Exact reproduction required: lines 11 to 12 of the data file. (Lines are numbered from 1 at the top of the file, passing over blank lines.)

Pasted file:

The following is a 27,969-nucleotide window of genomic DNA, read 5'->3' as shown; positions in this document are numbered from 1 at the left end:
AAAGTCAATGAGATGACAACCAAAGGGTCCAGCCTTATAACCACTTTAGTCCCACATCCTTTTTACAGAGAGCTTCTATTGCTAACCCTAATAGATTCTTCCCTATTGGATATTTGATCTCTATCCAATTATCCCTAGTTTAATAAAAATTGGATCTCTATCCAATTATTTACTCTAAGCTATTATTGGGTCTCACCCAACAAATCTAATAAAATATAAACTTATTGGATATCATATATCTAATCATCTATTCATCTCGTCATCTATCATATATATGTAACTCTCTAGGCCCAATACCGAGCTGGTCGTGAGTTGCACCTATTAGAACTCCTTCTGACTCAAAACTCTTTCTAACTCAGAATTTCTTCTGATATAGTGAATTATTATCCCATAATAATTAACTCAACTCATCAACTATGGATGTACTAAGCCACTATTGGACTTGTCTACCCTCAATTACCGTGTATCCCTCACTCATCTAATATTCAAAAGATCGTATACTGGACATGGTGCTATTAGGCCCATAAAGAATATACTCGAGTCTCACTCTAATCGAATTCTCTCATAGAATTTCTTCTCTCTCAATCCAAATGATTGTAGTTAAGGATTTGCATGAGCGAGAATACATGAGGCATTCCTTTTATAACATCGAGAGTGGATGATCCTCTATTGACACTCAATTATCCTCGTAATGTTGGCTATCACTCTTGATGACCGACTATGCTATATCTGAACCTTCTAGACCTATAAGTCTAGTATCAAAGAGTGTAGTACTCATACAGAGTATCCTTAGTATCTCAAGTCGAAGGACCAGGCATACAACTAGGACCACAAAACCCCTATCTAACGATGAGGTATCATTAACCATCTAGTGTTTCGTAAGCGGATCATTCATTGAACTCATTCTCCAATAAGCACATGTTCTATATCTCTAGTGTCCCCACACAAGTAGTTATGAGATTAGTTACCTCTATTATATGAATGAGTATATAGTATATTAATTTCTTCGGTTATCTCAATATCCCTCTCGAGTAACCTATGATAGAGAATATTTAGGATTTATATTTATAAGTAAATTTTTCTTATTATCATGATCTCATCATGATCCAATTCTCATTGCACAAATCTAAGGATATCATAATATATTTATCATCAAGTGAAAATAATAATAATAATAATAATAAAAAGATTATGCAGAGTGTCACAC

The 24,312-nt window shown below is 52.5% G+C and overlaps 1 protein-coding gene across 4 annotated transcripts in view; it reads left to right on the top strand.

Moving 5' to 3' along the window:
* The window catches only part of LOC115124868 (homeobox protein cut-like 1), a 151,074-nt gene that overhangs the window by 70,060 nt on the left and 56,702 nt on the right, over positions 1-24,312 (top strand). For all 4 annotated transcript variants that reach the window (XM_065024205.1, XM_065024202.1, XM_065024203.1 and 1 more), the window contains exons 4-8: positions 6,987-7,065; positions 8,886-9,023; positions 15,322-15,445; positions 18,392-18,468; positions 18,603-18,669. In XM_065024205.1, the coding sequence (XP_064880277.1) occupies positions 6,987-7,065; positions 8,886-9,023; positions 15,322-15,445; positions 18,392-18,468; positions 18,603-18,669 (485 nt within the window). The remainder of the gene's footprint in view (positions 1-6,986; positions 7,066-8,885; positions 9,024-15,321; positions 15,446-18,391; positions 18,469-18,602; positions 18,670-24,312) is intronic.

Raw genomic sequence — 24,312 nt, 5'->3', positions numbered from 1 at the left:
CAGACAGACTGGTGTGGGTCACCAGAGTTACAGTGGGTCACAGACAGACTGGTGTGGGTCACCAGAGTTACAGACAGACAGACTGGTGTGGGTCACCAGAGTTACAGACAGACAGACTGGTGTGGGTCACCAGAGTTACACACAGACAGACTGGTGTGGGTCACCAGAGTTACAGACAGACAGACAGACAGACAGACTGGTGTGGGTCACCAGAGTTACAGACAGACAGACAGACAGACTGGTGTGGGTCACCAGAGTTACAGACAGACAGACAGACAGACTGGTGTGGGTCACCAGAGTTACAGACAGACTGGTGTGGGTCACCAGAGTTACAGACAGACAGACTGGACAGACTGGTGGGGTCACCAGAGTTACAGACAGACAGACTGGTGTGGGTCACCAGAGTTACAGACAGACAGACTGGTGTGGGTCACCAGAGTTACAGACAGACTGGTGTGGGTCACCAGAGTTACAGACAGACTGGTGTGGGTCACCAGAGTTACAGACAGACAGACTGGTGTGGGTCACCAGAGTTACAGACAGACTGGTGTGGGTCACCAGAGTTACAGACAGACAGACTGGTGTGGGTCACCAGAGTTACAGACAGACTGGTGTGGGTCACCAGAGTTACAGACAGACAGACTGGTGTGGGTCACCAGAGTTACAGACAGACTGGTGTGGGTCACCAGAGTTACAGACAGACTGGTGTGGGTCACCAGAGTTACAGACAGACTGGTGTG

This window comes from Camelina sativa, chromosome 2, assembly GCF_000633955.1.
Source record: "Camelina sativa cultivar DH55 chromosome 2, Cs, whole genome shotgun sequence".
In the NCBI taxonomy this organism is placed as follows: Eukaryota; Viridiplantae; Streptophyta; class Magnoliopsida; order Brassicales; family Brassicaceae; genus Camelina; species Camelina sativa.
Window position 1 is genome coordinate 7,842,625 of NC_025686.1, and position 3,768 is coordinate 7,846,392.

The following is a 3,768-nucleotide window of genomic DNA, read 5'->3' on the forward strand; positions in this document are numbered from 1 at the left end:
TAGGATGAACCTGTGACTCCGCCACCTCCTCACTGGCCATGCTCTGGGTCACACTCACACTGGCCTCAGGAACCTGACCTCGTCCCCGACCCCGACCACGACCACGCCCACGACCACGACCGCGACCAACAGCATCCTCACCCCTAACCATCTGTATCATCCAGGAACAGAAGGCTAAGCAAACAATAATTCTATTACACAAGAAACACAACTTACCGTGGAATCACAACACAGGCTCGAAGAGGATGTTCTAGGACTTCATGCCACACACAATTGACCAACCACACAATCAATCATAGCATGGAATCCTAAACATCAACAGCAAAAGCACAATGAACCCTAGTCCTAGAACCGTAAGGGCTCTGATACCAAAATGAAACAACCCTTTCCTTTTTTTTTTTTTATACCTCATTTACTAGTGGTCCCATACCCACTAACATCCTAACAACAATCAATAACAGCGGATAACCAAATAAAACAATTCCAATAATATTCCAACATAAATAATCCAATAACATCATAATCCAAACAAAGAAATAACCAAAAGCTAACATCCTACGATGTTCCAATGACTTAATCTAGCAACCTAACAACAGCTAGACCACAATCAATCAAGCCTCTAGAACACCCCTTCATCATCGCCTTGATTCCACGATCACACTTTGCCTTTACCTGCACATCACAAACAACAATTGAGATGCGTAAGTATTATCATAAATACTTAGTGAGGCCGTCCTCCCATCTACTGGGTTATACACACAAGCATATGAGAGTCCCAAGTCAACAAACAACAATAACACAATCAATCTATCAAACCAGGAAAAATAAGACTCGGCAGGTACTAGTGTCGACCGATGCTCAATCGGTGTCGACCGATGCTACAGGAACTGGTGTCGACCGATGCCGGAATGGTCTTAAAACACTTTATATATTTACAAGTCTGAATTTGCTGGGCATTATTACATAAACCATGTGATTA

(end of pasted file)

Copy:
Window position 1 is genome coordinate 7,842,625 of NC_025686.1, and position 3,768 is coordinate 7,846,392.

The following is a 3,768-nucleotide window of genomic DNA, read 5'->3' on the forward strand; positions in this document are numbered from 1 at the left end: